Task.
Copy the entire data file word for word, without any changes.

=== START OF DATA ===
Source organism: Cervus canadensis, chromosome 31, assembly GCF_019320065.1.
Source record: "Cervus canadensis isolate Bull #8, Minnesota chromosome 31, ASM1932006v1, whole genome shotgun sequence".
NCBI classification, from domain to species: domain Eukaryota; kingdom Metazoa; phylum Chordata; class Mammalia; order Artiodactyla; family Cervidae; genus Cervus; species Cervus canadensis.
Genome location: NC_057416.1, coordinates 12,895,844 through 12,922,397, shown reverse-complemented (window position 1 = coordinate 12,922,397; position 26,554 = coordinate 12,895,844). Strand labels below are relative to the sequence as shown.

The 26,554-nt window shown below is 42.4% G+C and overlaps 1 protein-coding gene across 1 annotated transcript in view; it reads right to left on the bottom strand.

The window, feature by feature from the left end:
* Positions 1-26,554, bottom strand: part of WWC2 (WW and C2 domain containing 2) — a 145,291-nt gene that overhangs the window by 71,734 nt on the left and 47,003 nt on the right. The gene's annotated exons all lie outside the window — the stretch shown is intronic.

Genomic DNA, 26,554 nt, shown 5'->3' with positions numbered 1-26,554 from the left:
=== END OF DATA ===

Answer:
Source organism: Cervus canadensis, chromosome 31, assembly GCF_019320065.1.
Source record: "Cervus canadensis isolate Bull #8, Minnesota chromosome 31, ASM1932006v1, whole genome shotgun sequence".
NCBI classification, from domain to species: domain Eukaryota; kingdom Metazoa; phylum Chordata; class Mammalia; order Artiodactyla; family Cervidae; genus Cervus; species Cervus canadensis.
Genome location: NC_057416.1, coordinates 12,895,844 through 12,922,397, shown reverse-complemented (window position 1 = coordinate 12,922,397; position 26,554 = coordinate 12,895,844). Strand labels below are relative to the sequence as shown.

The 26,554-nt window shown below is 42.4% G+C and overlaps 1 protein-coding gene across 1 annotated transcript in view; it reads right to left on the bottom strand.

The window, feature by feature from the left end:
* Positions 1-26,554, bottom strand: part of WWC2 (WW and C2 domain containing 2) — a 145,291-nt gene that overhangs the window by 71,734 nt on the left and 47,003 nt on the right. The gene's annotated exons all lie outside the window — the stretch shown is intronic.

Genomic DNA, 26,554 nt, shown 5'->3' with positions numbered 1-26,554 from the left: